New York Attorney General Eric Schneiderman is investigating whether non-profit groups known to be active in politics are spending more than permitted by tax rules to influence the elections in November.
Schneiderman, a Democrat, asked two dozen non-profits to explain how they raise and spend political money, a person familiar with the matter said. They include Crossroads GPS, formed by former George W. Bush political adviser Karl Rove, and Priorities USA, which backs President Barack Obama, according to the person, who isn’t authorized to speak publicly on the subject.
By opening the probe based on his power to regulate charities in New York, Schneiderman has waded into a growing controversy over whether the groups may violate U.S. Internal Revenue Service regulations. The groups, which operate under section 501(c)(4) of the tax code, don’t have to identify their donors, leading critics to argue the so-called social welfare organizations are helping corrupt the political process.
“It’s certainly aggressive,” said Kenneth Gross, a specialist in political law at Skadden, Arps, Slate, Meagher & Flom LLP in Washington. “They’re stepping into a very complex area of the law. At the same time, we’re seeing the use of c4s more aggressively than ever before for electioneering activity.”
Two nonpartisan groups that are pushing for more disclosure of campaign financing, Democracy 21 and Campaign Legal Center, called in July 2011 for the IRS to change its rules. The fund-raising groups have generally said that they may maintain their tax-exempt status if they keep their political activity to less than 50 percent of overall expenses.
“Political operatives are using ‘social welfare’ organizations as conduits for injecting secret money into federal elections by attempting to exploit what they claim to be purported ambiguities in existing IRS standards,” the advocacy groups said in a letter to the agency last month.
“The IRS is aware of the current public interest in this issue,” Lois Lerner, the agency’s director for exempt organizations, wrote in a July 17 letter to the groups. “These regulations have been in place since 1959. We will consider proposed changes in this area.”
Schneiderman, who took office in January 2011, regulates charities that raise or spend more than $25,000 in New York state. He could revoke a group’s ability to operate in the state or determine it made false claims about its activities and make a referral to the IRS, according to the person.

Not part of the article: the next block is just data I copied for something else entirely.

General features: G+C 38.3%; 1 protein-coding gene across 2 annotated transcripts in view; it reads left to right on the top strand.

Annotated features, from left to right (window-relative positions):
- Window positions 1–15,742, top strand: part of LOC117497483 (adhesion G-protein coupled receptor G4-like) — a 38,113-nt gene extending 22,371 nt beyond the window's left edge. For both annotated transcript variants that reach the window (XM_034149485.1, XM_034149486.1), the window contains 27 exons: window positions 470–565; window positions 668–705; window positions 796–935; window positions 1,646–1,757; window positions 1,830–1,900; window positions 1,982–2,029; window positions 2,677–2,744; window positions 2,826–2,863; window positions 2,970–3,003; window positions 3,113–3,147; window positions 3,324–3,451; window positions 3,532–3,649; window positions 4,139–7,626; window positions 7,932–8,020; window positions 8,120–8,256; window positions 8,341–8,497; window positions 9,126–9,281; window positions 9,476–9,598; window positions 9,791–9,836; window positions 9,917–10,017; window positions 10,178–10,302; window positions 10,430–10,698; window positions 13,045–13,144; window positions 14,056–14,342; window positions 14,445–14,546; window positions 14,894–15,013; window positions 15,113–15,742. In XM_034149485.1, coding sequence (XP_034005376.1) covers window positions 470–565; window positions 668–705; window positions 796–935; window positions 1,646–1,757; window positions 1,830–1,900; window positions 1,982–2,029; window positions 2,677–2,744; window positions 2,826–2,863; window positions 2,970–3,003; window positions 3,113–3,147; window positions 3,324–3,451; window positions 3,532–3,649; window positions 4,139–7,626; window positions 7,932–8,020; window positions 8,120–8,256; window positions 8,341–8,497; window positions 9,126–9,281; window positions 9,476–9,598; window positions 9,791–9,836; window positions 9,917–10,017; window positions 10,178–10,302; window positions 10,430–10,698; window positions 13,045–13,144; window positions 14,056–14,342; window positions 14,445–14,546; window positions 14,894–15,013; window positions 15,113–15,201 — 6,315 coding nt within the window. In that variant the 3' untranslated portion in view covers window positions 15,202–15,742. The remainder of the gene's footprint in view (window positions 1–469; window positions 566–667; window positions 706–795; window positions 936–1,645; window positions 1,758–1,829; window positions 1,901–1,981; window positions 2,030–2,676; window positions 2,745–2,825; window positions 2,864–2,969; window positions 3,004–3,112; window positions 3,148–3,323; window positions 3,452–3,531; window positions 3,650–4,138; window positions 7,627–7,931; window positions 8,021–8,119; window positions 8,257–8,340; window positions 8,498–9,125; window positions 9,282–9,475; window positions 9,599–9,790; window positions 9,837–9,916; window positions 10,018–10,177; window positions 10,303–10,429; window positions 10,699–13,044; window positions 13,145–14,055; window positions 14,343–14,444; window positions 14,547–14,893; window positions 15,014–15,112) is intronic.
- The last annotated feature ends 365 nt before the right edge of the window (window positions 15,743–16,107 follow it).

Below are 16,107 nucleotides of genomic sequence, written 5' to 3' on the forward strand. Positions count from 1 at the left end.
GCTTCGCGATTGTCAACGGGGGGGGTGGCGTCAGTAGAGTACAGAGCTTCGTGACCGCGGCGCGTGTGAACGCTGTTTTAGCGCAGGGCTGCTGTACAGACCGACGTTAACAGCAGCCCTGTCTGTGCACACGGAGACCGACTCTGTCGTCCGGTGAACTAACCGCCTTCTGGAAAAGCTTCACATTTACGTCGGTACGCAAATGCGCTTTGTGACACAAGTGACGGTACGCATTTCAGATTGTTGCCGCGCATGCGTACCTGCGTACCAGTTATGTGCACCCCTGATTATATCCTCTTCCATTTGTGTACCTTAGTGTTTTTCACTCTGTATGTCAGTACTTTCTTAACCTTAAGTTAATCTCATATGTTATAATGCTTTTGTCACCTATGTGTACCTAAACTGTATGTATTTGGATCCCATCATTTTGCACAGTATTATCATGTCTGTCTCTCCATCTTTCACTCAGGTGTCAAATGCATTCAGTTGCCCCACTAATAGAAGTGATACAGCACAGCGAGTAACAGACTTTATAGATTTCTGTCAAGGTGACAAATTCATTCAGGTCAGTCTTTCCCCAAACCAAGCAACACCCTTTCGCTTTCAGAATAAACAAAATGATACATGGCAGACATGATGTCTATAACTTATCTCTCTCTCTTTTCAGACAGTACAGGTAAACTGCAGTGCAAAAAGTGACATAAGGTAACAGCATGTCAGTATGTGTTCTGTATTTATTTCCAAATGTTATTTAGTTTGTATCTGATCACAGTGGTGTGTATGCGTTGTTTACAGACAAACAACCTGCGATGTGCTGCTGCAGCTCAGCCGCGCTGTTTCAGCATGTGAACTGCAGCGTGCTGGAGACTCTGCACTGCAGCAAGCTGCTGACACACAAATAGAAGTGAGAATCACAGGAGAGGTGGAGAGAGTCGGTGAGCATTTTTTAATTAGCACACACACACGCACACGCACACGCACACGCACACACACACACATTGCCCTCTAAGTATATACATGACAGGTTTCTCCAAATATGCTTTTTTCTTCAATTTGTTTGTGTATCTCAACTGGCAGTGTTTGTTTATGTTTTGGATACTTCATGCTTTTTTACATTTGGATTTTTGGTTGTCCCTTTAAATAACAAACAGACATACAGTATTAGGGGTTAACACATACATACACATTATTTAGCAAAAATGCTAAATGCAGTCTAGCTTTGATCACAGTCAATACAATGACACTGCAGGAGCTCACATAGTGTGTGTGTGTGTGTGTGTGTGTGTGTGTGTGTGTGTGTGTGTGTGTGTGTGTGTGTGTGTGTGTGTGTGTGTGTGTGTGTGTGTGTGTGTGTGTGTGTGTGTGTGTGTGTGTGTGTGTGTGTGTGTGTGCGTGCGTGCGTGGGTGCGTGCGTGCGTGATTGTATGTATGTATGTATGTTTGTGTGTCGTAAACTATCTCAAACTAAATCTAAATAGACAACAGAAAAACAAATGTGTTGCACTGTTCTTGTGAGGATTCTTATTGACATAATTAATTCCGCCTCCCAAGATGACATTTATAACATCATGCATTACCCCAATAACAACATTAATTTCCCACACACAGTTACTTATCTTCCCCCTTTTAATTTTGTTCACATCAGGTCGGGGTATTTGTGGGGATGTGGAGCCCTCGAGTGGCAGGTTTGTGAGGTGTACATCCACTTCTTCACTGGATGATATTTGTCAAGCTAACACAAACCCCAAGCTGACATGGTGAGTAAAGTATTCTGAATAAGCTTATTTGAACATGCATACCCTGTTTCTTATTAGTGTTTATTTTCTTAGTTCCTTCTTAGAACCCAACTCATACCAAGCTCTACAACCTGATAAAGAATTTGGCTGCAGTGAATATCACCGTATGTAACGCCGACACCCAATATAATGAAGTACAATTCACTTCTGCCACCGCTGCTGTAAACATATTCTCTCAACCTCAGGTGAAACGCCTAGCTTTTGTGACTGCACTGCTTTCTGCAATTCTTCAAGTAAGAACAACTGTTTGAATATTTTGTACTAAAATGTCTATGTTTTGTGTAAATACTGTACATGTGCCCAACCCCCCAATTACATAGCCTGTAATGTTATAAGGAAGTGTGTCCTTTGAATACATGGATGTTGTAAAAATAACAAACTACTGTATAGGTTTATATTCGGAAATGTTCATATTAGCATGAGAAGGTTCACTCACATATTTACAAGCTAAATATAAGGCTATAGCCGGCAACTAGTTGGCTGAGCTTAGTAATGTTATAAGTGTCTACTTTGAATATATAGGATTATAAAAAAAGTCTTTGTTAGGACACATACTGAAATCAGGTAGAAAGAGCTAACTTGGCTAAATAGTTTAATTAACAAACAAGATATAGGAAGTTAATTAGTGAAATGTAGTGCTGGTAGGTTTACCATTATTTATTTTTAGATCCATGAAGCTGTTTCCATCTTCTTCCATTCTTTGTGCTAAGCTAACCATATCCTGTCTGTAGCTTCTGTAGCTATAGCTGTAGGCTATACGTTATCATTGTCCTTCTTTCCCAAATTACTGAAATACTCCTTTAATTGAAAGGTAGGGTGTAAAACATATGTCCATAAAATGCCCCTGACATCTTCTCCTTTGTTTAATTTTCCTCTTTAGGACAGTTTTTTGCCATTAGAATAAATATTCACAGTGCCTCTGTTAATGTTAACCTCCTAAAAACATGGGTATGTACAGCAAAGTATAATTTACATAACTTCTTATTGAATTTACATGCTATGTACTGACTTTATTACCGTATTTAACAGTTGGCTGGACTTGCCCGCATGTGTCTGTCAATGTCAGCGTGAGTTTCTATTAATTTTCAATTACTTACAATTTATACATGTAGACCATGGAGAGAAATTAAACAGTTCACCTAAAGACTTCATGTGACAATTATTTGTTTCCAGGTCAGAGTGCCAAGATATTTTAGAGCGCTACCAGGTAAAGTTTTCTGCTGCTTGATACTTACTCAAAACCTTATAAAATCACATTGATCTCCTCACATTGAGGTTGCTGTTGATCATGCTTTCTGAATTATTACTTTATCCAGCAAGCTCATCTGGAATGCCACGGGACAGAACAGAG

Other organizations that received investigative letters include American Action Network, which says on its website it supports limited government, and American Future Fund, which says it promotes free-market ideals, the person said. American Bridge 21st Century, which identifies itself as “progressive,” and America Votes, which says its partners include labor unions and environmental groups, also got letters, according to the person.
America Votes got its letter on July 24 and responded on July 27, John Neurohr, a spokesman for the group, said in an e-mail. Chris Harris, a spokesman for American Bridge, said in an e-mail that the group is reviewing the letter. Jonathan Collegio, a spokesman for Crossroads GPS, said the group hasn’t responded to the attorney general’s office.
Phone calls or e-mails to the other groups seeking comment on the letters weren’t immediately returned.
Schneiderman doesn’t have the ability to declare these groups ineligible for tax-exempt status, Fred Wertheimer, president of Democracy 21, said in a telephone interview. Whether they qualify for 501(c)(4) status is an issue for the IRS, he said. If the attorney general believes the groups aren’t entitled to tax-exempt status, he may argue they’re raising money under false pretenses, he said.
A state attorney general “typically wants to be assured that non-profit groups raising money from citizens are bona fide organizations that are not defrauding or cheating citizens of the state,” said Lee E. Goodman, a lawyer at LeClair Ryan in Washington who advises clients on election law.
“He generally would not have license to look into the political affairs of these organizations,” Goodman said. “The political activities of an organization are within the purview of the IRS and the Federal Election Commission.”